8. Answer yes to installing the CUDA 9.1 toolkit. Then answer the remaining questions at your discretion, though I always choose to install the symbolic link and you’ll want to install the samples so that you can test the installation.
  9. Once done, navigate to /usr/local/cuda-9.1/include/crt and open host_config.h in your favorite text editor. CUDA will complain if your gcc version is above 6, and Fedora 27 uses 7.2 as of this writing. Change line 119 of host_config.h to something like
    #if __GNUC__ > 10

    to prevent that from being a problem.

  10. One last thing to do in order for CUDA to work with gcc 7.2/glibc 2.26 which some may not be comfortable with. There are problems with the floatn.h that cause compilation of CUDA code to fail. To fix this you can edit /usr/include/bits/floatn.h. First make a back-up copy of the file somewhere safe in case you want to undo the changes. Then insert the following just below the #endif on line 35:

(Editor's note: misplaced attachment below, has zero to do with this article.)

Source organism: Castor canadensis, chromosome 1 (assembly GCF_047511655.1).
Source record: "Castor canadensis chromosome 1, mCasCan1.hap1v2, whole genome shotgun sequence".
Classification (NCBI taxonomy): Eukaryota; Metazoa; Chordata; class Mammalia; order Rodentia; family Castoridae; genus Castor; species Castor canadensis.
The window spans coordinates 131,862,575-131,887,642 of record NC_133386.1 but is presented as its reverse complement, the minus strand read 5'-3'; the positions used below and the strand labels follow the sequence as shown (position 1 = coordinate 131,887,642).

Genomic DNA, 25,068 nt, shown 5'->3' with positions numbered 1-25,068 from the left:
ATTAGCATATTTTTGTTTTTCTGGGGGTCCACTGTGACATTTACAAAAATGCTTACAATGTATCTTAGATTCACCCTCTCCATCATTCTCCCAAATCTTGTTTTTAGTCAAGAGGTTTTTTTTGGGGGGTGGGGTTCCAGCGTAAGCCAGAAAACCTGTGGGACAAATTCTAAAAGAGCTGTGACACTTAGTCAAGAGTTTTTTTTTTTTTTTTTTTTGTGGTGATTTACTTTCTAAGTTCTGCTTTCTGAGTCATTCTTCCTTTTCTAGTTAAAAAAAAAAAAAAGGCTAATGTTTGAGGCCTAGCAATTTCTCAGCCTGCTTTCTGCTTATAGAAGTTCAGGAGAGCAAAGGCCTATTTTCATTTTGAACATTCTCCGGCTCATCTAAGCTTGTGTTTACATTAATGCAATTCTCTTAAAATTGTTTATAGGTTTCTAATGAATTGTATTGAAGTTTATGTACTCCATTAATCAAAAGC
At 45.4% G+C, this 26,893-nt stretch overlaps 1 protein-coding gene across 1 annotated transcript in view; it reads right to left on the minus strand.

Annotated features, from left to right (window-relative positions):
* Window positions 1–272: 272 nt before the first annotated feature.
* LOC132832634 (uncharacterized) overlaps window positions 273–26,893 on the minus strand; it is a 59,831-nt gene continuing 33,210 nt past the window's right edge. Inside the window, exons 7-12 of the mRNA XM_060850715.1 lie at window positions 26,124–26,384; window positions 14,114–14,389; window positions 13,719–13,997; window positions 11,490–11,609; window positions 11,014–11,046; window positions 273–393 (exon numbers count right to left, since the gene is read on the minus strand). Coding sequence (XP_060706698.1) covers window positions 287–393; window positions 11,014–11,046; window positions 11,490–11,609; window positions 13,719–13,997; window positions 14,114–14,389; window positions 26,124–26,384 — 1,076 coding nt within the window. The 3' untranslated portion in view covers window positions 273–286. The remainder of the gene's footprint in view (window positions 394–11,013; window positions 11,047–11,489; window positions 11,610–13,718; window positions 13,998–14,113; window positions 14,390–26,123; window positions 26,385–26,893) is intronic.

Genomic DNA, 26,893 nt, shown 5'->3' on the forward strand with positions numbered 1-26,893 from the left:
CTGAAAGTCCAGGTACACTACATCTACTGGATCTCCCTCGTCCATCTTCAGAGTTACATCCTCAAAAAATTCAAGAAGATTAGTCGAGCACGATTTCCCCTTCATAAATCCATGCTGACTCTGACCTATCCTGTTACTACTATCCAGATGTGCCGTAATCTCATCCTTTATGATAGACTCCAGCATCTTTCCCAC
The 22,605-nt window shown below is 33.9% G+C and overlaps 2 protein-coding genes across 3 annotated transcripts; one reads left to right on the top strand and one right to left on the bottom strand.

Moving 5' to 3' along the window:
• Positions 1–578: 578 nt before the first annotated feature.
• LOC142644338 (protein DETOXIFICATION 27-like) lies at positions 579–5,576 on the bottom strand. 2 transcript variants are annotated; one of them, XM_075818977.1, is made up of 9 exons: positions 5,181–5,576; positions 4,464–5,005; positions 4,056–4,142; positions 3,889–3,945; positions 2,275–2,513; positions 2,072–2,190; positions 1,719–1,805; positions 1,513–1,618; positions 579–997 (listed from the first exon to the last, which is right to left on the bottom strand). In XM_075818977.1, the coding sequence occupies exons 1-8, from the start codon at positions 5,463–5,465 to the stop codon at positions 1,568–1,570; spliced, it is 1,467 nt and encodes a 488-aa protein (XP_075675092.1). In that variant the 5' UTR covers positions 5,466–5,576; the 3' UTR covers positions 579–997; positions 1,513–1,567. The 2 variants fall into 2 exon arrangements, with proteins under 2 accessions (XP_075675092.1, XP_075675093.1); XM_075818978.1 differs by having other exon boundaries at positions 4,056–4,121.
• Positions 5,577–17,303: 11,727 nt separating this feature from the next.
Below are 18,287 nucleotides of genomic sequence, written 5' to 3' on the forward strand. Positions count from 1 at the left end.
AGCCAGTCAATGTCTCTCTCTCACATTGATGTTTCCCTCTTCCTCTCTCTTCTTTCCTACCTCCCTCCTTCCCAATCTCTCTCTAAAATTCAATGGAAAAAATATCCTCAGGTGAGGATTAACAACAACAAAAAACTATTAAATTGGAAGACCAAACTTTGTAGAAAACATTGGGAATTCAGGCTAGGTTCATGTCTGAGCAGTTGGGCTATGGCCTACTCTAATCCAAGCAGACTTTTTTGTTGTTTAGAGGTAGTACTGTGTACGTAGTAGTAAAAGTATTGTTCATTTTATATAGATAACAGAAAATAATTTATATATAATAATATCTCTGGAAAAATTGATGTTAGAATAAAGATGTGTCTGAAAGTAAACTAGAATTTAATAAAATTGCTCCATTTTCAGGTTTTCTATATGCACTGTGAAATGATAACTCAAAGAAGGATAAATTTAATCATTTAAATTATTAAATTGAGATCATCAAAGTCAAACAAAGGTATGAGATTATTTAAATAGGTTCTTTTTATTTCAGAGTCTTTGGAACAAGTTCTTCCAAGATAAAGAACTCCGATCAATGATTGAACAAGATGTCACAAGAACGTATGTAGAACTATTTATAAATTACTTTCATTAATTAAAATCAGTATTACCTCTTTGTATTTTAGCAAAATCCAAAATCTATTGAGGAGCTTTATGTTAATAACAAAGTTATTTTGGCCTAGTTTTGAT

#if CUDART_VERSION
    #undef __HAVE_FLOAT128
    # define __HAVE_FLOAT128 0
    #endif

    For the first time since the install, glibc updated. This overwrote the change I made to this header file and I had to add these lines back. I’m planning on looking into what in CUDA is conflicting with the float128 stuff in glibc to see if there is another work-around that only modifies CUDA specific files.

  11. Now, we need to modify our .bash_profile to include the CUDA library locations. Here’s what mine looks like:
     # .bash_profile# Get the aliases and functions
    if [ -f ~/.bashrc ]; then
    . ~/.bashrc
    fi# User specific environment and startup programs
    
    PATH=$PATH:$HOME/.local/bin:$HOME/bin:/usr/local/cuda-9.1/bin
    LIBRARY_PATH=$LIBRARY_PATH:$HOME/lib
    LD_LIBRARY_PATH=$LD_LIBRARY_PATH:/usr/local/cuda-9.1/lib64:$HOME/lib
    CPLUS_INCLUDE_PATH=$CPLUS_INCLUDE_PATH:$HOME/NVIDIA_CUDA-9.1_Samples/common/inc:$HOME/include
    
    export PATH
    export LIBRARY_PATH
    export LD_LIBRARY_PATH
    export CPLUS_INCLUDE_PATH